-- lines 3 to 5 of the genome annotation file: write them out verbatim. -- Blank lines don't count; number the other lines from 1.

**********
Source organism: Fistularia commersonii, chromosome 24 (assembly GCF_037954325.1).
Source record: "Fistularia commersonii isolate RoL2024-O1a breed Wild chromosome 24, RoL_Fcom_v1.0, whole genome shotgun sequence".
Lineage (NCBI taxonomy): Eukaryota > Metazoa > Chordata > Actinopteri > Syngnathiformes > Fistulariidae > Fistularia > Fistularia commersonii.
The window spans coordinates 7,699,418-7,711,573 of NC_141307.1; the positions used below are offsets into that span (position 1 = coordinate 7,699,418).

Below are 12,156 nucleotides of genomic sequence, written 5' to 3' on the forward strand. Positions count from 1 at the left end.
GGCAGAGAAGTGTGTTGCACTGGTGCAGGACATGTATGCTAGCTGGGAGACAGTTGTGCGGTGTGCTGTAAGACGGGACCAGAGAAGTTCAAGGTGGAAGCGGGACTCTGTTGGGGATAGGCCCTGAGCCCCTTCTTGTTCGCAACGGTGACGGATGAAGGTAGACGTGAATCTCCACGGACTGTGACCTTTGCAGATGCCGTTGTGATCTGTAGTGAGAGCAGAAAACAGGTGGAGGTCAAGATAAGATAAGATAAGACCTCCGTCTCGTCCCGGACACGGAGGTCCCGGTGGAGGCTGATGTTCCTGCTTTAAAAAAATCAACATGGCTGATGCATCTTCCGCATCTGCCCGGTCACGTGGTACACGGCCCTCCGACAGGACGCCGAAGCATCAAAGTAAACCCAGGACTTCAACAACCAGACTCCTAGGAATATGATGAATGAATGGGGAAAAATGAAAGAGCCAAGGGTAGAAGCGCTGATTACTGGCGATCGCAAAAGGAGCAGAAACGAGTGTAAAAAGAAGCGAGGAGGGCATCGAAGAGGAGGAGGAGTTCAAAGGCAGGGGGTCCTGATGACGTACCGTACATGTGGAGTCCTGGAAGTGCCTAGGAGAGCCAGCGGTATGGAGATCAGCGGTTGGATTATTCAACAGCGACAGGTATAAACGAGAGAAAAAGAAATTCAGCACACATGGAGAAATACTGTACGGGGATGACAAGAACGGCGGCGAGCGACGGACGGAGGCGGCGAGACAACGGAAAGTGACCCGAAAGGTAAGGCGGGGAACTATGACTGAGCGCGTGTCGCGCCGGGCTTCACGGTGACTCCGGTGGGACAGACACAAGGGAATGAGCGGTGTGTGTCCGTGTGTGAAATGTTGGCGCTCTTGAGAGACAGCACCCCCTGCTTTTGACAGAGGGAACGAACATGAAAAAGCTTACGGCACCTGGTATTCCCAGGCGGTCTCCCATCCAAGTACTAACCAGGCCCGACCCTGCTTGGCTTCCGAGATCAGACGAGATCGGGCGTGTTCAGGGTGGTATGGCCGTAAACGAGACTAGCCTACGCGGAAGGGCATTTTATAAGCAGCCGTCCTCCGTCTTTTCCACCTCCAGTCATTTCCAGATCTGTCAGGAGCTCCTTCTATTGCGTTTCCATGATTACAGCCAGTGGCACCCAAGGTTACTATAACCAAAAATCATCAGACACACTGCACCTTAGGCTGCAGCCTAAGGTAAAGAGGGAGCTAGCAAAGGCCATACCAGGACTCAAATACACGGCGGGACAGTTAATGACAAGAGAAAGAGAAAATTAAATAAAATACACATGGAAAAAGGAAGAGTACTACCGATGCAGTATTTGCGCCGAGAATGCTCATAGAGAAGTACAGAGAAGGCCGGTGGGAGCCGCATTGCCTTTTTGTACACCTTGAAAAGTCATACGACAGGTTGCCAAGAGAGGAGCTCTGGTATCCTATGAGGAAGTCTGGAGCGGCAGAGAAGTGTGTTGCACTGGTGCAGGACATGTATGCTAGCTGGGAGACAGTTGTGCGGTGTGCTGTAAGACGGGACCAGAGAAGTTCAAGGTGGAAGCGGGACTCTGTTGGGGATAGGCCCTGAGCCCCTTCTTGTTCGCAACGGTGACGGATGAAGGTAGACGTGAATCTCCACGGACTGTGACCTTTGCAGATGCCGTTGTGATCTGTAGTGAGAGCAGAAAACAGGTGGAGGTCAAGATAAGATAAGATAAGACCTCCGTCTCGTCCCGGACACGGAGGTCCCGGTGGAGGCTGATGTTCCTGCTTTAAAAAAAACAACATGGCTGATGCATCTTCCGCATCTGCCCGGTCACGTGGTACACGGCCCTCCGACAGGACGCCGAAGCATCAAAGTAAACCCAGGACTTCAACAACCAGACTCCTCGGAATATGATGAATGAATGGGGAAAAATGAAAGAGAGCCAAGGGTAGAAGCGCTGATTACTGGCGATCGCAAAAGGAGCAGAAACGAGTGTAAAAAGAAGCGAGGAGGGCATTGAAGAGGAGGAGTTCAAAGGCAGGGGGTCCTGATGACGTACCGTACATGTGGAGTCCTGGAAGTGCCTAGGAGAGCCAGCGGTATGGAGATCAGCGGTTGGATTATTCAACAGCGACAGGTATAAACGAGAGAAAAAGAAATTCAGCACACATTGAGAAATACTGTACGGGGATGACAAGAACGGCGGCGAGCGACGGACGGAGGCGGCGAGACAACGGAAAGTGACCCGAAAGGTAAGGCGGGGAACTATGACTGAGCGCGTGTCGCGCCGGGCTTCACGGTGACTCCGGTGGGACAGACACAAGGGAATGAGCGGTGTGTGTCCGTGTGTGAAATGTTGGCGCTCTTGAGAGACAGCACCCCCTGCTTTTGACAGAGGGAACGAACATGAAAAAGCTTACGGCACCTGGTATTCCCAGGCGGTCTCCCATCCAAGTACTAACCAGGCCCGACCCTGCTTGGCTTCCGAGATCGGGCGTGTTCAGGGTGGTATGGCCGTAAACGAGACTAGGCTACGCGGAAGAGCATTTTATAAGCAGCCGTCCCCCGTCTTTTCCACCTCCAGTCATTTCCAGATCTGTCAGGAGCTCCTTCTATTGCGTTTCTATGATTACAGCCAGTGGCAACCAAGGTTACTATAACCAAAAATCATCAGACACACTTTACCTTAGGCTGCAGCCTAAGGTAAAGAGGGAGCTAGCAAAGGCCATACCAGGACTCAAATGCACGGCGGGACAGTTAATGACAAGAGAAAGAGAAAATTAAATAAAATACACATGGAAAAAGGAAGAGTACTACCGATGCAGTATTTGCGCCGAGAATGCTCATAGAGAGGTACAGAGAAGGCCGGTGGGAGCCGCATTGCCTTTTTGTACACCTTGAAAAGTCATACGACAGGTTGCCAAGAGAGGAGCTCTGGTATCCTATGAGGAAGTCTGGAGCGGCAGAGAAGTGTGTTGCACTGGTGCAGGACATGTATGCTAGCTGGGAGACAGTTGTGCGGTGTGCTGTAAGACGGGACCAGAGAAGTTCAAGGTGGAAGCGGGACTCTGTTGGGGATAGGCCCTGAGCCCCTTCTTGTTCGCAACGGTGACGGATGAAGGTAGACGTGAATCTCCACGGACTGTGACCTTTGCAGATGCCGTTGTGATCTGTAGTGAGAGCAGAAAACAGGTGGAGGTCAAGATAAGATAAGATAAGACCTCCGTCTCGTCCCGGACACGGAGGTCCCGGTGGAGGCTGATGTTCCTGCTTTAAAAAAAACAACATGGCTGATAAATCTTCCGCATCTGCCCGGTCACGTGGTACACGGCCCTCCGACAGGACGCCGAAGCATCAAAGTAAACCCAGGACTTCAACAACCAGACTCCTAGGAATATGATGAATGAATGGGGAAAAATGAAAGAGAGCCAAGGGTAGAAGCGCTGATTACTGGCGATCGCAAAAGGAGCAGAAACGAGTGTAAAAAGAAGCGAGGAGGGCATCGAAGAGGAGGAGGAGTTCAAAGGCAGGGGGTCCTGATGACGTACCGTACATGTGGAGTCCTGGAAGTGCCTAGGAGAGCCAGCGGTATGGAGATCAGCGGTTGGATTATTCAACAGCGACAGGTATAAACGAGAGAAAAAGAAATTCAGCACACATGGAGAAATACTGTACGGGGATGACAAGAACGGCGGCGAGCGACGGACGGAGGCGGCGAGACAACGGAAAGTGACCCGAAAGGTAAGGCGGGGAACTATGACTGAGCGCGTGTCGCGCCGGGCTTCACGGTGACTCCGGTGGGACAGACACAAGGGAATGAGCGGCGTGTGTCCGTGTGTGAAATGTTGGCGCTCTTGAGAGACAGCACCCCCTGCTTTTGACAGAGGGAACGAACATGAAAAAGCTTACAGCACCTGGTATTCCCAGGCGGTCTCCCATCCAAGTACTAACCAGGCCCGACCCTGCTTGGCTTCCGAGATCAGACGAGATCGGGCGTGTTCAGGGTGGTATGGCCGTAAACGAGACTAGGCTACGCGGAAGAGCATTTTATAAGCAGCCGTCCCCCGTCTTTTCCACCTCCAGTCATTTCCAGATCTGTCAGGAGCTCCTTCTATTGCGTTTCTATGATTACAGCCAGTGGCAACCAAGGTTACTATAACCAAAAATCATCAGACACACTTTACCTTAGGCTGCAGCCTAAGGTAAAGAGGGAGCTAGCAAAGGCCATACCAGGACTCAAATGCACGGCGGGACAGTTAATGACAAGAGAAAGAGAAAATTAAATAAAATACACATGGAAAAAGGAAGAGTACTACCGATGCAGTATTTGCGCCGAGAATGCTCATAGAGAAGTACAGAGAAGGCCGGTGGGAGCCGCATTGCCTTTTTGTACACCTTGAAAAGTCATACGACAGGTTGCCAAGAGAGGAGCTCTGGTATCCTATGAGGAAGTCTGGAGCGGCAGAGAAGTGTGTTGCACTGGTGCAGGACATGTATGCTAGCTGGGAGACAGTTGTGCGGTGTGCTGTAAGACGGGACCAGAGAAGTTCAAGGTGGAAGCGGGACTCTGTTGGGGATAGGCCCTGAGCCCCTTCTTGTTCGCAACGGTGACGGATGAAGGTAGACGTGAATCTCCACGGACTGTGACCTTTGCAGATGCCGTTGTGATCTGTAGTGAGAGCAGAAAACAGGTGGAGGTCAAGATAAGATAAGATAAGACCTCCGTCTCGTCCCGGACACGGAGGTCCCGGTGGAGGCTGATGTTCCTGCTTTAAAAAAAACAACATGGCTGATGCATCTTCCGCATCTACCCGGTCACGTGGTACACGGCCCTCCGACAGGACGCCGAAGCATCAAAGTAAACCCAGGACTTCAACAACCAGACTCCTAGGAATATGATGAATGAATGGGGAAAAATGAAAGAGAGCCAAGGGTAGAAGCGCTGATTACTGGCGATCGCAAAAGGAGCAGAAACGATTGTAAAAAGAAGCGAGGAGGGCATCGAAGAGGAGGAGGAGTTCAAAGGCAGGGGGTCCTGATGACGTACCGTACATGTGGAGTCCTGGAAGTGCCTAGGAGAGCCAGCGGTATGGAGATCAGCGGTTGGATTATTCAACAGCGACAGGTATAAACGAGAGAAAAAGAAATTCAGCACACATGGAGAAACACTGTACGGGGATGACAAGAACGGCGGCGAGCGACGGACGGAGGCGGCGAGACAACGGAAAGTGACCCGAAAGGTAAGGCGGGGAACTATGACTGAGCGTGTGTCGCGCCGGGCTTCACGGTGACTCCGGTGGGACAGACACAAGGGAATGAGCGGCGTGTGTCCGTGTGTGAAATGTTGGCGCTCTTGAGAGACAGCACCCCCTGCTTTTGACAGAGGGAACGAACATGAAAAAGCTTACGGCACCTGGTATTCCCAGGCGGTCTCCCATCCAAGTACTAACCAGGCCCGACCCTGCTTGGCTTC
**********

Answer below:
Lineage (NCBI taxonomy): Eukaryota > Metazoa > Chordata > Actinopteri > Syngnathiformes > Fistulariidae > Fistularia > Fistularia commersonii.
The window spans coordinates 7,699,418-7,711,573 of NC_141307.1; the positions used below are offsets into that span (position 1 = coordinate 7,699,418).

Below are 12,156 nucleotides of genomic sequence, written 5' to 3' on the forward strand. Positions count from 1 at the left end.